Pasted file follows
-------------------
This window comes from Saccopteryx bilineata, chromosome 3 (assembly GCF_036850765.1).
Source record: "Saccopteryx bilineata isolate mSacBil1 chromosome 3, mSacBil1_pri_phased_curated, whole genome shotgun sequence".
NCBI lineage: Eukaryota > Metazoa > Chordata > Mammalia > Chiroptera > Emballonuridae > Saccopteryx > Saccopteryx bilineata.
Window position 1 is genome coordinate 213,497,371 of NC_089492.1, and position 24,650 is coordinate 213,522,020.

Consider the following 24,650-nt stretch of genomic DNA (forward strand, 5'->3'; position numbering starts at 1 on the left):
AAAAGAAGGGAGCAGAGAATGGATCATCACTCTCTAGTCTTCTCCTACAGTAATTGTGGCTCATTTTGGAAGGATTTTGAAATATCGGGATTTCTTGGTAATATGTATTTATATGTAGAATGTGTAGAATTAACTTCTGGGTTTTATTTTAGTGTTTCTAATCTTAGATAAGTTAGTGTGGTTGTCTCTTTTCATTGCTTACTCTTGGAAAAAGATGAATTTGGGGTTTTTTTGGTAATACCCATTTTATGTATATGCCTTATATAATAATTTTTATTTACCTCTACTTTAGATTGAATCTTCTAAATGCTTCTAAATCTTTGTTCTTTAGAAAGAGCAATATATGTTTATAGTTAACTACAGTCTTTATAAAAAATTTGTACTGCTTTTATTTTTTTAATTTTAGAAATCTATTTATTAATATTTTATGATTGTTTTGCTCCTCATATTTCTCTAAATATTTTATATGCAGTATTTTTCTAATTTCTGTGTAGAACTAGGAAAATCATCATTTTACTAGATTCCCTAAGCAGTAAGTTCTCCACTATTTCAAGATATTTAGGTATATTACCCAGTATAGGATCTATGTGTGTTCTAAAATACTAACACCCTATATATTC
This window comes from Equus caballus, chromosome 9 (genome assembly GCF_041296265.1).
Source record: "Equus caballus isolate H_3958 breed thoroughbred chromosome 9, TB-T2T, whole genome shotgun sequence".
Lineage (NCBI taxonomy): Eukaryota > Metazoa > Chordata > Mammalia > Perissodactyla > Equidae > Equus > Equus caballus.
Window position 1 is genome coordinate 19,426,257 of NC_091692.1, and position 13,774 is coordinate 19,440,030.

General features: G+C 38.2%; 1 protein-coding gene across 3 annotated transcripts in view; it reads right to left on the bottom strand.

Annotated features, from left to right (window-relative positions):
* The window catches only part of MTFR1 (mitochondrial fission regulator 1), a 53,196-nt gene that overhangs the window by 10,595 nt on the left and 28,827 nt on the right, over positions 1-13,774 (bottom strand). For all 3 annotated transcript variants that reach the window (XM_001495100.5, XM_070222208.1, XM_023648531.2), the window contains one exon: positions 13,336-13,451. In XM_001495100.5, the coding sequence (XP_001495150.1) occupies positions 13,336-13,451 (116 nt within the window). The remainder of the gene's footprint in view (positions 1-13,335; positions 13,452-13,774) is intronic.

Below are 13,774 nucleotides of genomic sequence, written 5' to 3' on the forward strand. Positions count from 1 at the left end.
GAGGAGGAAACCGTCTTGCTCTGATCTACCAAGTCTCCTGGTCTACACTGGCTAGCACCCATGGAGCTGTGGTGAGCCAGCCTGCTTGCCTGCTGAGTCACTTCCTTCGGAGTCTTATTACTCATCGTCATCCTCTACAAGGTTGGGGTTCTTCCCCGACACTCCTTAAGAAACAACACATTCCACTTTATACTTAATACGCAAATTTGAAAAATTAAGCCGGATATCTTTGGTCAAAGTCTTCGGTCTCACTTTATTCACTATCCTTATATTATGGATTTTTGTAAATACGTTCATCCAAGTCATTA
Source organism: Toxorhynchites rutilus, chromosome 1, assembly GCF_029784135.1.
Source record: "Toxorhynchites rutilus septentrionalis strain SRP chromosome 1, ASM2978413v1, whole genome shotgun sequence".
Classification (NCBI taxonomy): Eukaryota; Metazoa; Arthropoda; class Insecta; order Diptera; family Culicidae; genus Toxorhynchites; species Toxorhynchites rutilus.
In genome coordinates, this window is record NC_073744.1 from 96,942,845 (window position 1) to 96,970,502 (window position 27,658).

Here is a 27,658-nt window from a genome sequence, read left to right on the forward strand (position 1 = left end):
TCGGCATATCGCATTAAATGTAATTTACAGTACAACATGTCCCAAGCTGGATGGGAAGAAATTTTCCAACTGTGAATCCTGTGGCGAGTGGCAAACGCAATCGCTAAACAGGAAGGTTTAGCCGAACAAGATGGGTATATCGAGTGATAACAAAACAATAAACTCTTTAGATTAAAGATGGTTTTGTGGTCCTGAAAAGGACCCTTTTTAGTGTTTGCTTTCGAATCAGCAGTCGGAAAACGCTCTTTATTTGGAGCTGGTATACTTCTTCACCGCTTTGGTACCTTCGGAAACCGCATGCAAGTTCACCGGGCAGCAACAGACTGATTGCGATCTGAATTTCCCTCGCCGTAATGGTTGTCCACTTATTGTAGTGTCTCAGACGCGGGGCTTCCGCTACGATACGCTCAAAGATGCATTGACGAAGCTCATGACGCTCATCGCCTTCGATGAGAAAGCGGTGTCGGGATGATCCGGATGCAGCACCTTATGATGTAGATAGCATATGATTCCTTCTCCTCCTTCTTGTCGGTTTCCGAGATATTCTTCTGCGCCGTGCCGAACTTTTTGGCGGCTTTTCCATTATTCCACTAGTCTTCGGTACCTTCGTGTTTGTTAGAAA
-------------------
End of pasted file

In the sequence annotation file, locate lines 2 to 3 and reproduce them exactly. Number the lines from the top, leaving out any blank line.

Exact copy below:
Source record: "Saccopteryx bilineata isolate mSacBil1 chromosome 3, mSacBil1_pri_phased_curated, whole genome shotgun sequence".
NCBI lineage: Eukaryota > Metazoa > Chordata > Mammalia > Chiroptera > Emballonuridae > Saccopteryx > Saccopteryx bilineata.